Run to honor veterans

Mary Anne Andrews

Most Americans can tell you exactly where they were on Sept. 11, 2001. The attacks on the World Trade Center and Pentagon rocked the nation and brought many together in support of the military and efforts against terrorism.

In honor of the 11th anniversary of the attacks, the WKU Student Veterans Alliance will host the first Kentucky 9/11 Heroes Run at Kereiakes Park on Sept. 8. Registration and activities will begin at 3 p.m. for those who do not register online. The 5K will begin at 5:30 p.m., preceded by a ceremony to honor local service personnel and a moment of silence to remember the fallen.

Madisonville senior Susan Slaton, 28, is a U.S. Army Reserve veteran and director for the local race. Her goal is to have 200 runners.

Slaton said her involvement in the race is very personal because of her service in Iraq.

“9/11 was a catalyst that changed my life, and I want to honor those people,” she said.

Last year, Slaton visited the 9/11 memorial in Chandler Chapel. She said it felt like a call to action.

“I knew I needed to be a part of something locally to help Bowling Green remember 9/11,” she said.

According to the press release, half of the proceeds from the event will go to the Travis Manion Foundation and half to the Pennyroyal Veterans Center in Hopkinsville.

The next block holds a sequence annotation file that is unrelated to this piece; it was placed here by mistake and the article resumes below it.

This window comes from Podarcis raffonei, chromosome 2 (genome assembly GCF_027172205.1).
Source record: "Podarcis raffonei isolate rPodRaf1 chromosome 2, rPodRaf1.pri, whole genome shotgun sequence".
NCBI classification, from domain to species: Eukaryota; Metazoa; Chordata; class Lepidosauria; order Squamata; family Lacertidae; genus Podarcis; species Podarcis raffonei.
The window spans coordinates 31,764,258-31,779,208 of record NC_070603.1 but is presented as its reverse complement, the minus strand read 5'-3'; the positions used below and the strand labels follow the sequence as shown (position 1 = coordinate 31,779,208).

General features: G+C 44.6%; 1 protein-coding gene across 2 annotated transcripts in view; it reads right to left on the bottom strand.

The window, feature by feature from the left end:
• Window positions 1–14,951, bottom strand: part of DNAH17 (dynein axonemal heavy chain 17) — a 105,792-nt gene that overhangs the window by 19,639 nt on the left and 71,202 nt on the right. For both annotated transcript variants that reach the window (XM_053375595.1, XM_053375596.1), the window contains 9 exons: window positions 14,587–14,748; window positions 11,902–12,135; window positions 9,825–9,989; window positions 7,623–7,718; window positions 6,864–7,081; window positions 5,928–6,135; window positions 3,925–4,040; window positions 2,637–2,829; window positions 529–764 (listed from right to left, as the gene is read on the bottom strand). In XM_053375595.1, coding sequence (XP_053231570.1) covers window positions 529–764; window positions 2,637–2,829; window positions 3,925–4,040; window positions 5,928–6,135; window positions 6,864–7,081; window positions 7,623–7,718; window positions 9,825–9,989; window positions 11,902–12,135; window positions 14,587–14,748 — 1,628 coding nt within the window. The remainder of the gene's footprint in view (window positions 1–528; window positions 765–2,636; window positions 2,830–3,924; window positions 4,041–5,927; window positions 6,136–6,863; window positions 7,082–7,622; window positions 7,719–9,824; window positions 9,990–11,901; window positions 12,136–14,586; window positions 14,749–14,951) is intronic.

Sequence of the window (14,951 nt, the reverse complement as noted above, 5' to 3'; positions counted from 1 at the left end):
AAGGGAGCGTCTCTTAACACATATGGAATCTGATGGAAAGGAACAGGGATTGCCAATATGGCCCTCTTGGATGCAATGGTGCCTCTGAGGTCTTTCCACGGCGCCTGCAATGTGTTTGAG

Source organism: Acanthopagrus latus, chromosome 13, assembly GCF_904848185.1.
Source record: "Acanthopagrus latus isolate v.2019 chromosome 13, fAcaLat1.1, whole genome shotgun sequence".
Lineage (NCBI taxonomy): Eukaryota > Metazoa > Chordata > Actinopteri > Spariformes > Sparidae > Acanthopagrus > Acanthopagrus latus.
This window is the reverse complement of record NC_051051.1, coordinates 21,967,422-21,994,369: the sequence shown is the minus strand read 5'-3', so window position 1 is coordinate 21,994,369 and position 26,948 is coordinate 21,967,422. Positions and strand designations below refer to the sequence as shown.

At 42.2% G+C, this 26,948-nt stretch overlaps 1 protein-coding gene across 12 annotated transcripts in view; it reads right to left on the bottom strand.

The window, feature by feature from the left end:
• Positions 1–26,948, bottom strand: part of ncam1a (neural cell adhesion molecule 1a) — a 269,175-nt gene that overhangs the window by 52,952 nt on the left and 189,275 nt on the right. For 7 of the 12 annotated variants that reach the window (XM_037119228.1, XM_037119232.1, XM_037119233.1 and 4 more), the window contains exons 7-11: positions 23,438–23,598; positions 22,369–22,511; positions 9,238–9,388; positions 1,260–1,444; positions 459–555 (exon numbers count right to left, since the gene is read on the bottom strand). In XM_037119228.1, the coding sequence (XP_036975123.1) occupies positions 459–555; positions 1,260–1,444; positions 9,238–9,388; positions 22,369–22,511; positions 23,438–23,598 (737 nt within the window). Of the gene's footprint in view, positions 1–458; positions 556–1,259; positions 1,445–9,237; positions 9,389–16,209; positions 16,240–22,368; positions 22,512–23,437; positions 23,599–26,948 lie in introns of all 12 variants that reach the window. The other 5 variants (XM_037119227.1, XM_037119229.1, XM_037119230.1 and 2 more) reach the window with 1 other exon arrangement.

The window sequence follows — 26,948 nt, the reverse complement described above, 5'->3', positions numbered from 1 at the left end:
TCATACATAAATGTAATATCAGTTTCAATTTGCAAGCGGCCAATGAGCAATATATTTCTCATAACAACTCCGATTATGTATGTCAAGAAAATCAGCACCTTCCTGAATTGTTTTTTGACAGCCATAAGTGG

The Travis Manion Foundation is dedicated to “honoring the fallen by challenging the living,” the release said.

The foundation was created in honor of Travis Manion, a Marine killed in Iraq. Manion’s family, through the foundation, began the Heroes Run five years ago.

With 47 race locations nationwide, this is the only Heroes Run in the Kentucky–Tennessee area.

The Pennyroyal Veterans Center opened in February and provides support for homeless veterans.

“We want to identify homeless veterans and provide them treatment — whether that is substance abuse, mental health or job skills — all with the final goal of discharging them to their own living environment that they can pay for,” Center Coordinator Howard Dixon told The Kentucky New Era.

William Stolz, a freshman from New Jersey, respects that goal firsthand. Stolz is a U.S. Navy veteran who is volunteering at the run to remember 9/11, like his hometown did in recent years.

“They would always try to do something to honor all of the fallen during that tragic day,” he said. “I have seen a few of these types of events, and they always unite people of different cultures together for one day as a country, not as individuals.”

Slaton is still looking for volunteers, runners and donations.